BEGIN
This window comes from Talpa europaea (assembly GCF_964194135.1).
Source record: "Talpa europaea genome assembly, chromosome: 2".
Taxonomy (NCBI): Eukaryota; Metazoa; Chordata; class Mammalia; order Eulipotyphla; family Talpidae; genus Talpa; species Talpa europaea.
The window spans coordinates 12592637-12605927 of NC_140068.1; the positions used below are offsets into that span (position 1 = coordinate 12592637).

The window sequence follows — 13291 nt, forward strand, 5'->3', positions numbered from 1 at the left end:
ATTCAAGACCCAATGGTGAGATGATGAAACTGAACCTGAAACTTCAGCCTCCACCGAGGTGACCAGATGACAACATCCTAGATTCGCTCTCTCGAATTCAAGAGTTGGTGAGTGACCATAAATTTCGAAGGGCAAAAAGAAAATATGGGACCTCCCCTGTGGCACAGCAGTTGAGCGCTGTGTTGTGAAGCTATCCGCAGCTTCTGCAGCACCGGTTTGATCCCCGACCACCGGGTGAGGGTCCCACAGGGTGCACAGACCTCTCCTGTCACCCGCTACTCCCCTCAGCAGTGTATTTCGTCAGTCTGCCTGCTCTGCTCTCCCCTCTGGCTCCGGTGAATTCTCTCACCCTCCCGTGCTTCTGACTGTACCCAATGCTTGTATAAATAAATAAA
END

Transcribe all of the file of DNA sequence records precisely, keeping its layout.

This window comes from Talpa europaea (assembly GCF_964194135.1).
Source record: "Talpa europaea genome assembly, chromosome: 2".
Taxonomy (NCBI): Eukaryota; Metazoa; Chordata; class Mammalia; order Eulipotyphla; family Talpidae; genus Talpa; species Talpa europaea.
The window spans coordinates 12592637-12605927 of NC_140068.1; the positions used below are offsets into that span (position 1 = coordinate 12592637).

The window sequence follows — 13291 nt, forward strand, 5'->3', positions numbered from 1 at the left end:
ATTCAAGACCCAATGGTGAGATGATGAAACTGAACCTGAAACTTCAGCCTCCACCGAGGTGACCAGATGACAACATCCTAGATTCGCTCTCTCGAATTCAAGAGTTGGTGAGTGACCATAAATTTCGAAGGGCAAAAAGAAAATATGGGACCTCCCCTGTGGCACAGCAGTTGAGCGCTGTGTTGTGAAGCTATCCGCAGCTTCTGCAGCACCGGTTTGATCCCCGACCACCGGGTGAGGGTCCCACAGGGTGCACAGACCTCTCCTGTCACCCGCTACTCCCCTCAGCAGTGTATTTCGTCAGTCTGCCTGCTCTGCTCTCCCCTCTGGCTCCGGTGAATTCTCTCACCCTCCCGTGCTTCTGACTGTACCCAATGCTTGTATAAATAAATAAA